Wheels of fire in the sky

Some descriptions of vimanas are predictably vague and suited to poetry. As Indian Yug quotes, such descriptions include, "Along the dark course, tawny well-feathered (birds) clothing themselves in the waters, fly up toward heaven," and, "The chariot wheel (of the Sun) is one, its wheel segments are twelve, and its wheel naves are three: who understands this?" Other, early descriptions of vimanas resemble wheeled chariots pulled by horses, except the chariots fly. Folks familiar with the Bible might recognize echoes of this description in the Old Testament story of Elijah getting taken up into heaven in "a chariot of fire and horses" in the Book of Kings, as Bible Gateway recounts.  

The "Pushpaka" is the first, truly technological-sounding vimana mentioned in Hindu texts. The Pushpaka Vimana was a bespoke vehicle intended for the god Brahma, which makes its way into further tales. On Indian Yug, the passage reads, "The Pushpaka Vimana that resembles the Sun and belongs to my brother was brought by the powerful Ravana; that aerial and excellent Vimana going everywhere at will ... that chariot resembling a bright cloud in the sky ... and the King [Rama] got in, and the excellent chariot at the command of the Raghira, rose up into the higher atmosphere." If this was the extent of descriptions of vimanas, however, it's doubtful anyone would liken them to UFOs. From there, though, things get oddly specific and detailed.  

Engines of spinning mercury

Even though vimanas are sometimes described in vague poetic terms, other times they're described in very precise, concrete terms. Research from Jain University published on Research Gate discusses a variety of vimanas like the two-engine Agnihotra vimana, the multi-engine "elephant-vimana," or the Hasti-yantra, a flying device used in combat to frighten elephants. The 11th-century Indian king Bhoja talked about vimanas having 32 total features, while Historic Mysteries describes 113 various types of vimanas. Some like the Rukma were conical and golden. Others like the Sundara were silver and rocket-shaped, or as Mystery of India puts it, cigar-shaped. Vimanas were also housed in Vimana Griha, a kind of vehicle hangar.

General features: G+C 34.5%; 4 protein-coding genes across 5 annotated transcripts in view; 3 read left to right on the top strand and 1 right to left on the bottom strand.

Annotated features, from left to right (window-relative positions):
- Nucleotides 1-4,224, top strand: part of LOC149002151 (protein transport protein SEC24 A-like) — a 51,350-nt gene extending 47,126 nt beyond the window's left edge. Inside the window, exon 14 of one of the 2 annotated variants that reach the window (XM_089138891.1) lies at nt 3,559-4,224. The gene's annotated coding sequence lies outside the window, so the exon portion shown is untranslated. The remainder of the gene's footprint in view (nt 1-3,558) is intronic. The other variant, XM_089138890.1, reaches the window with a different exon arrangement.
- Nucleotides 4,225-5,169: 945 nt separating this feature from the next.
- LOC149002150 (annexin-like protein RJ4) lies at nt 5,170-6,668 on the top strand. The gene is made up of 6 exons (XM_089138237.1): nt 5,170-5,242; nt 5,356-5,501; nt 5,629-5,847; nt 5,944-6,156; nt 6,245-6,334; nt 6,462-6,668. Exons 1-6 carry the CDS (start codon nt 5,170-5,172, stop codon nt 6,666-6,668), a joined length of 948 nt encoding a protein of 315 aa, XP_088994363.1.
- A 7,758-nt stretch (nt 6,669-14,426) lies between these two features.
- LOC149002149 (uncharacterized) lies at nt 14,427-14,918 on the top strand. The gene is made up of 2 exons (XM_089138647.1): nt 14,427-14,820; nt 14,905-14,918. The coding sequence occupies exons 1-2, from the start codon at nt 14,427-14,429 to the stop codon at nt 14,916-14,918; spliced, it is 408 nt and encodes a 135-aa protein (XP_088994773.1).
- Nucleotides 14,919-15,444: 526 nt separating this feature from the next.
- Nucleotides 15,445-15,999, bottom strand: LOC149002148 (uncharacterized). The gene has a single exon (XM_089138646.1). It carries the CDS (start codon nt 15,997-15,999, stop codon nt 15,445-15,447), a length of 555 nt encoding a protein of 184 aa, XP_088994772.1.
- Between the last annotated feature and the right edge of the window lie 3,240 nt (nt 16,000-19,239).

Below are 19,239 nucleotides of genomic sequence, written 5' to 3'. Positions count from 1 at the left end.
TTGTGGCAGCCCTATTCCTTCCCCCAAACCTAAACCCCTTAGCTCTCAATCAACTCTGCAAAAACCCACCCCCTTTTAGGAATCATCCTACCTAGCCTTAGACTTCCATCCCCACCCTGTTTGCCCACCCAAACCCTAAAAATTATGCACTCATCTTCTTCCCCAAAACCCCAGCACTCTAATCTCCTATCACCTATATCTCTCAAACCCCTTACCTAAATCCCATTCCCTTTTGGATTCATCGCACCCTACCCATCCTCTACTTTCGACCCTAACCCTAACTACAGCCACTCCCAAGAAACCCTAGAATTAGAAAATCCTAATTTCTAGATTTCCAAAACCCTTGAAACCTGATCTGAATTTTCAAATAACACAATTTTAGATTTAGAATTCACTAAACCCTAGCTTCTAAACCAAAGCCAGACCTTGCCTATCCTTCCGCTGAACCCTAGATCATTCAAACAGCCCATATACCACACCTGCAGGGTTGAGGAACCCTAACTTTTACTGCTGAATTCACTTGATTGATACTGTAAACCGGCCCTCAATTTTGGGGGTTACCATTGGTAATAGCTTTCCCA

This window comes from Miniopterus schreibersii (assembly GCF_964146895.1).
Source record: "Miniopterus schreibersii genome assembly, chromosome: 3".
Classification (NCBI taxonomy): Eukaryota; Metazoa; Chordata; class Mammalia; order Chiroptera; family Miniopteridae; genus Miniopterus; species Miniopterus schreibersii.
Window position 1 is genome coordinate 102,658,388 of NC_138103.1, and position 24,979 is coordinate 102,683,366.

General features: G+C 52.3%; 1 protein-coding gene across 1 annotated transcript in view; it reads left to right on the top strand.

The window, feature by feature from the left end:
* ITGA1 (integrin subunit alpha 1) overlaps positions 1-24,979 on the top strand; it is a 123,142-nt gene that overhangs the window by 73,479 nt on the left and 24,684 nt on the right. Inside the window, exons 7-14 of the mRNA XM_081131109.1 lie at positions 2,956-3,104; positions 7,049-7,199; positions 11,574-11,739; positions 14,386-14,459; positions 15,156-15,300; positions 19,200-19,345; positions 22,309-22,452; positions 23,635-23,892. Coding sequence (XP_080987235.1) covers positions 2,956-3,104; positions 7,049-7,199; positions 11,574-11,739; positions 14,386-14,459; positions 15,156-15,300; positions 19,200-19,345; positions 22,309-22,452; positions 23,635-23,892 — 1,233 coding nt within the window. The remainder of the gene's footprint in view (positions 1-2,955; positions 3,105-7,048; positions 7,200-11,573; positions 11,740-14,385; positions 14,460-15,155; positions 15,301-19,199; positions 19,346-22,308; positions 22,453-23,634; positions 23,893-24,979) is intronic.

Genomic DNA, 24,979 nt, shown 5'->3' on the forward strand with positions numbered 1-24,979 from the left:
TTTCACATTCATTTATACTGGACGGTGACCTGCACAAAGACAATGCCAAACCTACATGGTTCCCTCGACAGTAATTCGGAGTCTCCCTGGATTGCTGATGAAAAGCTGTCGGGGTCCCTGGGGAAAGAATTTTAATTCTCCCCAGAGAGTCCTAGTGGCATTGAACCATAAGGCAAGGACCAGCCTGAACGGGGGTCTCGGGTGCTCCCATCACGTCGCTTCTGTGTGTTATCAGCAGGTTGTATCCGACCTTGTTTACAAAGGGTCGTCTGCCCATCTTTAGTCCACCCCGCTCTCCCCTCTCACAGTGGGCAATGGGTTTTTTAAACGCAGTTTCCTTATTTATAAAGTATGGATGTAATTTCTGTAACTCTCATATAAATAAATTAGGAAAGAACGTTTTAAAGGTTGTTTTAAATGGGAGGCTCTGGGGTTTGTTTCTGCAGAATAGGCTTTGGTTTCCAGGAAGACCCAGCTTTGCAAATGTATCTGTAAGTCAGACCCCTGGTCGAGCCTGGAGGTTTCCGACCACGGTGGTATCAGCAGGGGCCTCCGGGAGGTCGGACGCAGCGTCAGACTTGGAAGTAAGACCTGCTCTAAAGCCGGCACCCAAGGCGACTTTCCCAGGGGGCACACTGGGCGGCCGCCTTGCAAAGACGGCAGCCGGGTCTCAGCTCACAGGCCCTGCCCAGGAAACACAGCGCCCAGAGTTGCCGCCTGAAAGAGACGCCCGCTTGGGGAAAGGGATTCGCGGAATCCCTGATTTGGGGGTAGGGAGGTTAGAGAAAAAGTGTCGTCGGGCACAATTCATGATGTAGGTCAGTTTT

Sometimes, as Historic Mysteries says, vimanas resembled solar-powered vehicles and captured the energy of the sun through energy-absorbent glass tubes. Other times they're described as being powered using spinning mercury combined with some kind of fan, per Air Power Asia. Sites like Radha and Biblioteca Pleyades go into detail about how such an engine might be built, despite the aforementioned failed 1974 study (per Indian Express). And lo and behold, mercury vortex engines (as they're called) are a real, plausible technology, as Science Direct explains. Further to the point, the Indira Gandhi National Center for the Arts says that the Vedas mention metalworking using materials like gold, iron, and copper. Minimally, therefore, it's at least plausible that ancient India could have been capable of working with the kinds of materials needed to craft UFO-like vimanas.

A high, holy place

In the end, what are we to make of all this discussion of ancient, UFO-like flying saucers? If we take sources like Air Power Asia, Radha, and Biblioteca Pleyades as representative examples, then there's a fair share of folks who earnestly believe that the vimanas described in texts like the Vedas refer to actual, ancient flying machines. Push too far into speculation, however, and we run the risk of rubbing elbows with fringe thinking like that of ancient astronaut theory. Discount available texts too much, though, and we run the risk of taking a disparaging stance toward the capabilities of ancient peoples. That final concern, however, reveals everything we need to know about the truth of vimanas.

As New Republic discusses, the flurry of interest in vimanas reveals the desire of modern-day India to lay claim to a deep, historical identity that belongs only to itself. Vimanas represent a golden era of India that predates colonization and extends beyond the concerns of 20th and 21st-century party politics. Their stories are a way for people across India to identify their own capabilities and potential and to point to a grand past as a benchmark for how good things can get in the future. This is why, as the Sivananda Yoga Vedanta Center describes, vimanas are also the name for the topmost part of a temple pyramid, the sanctum sanctorum where the gods dwell. They're a symbolic high place beyond reach and desecration, inspiring and untouchable.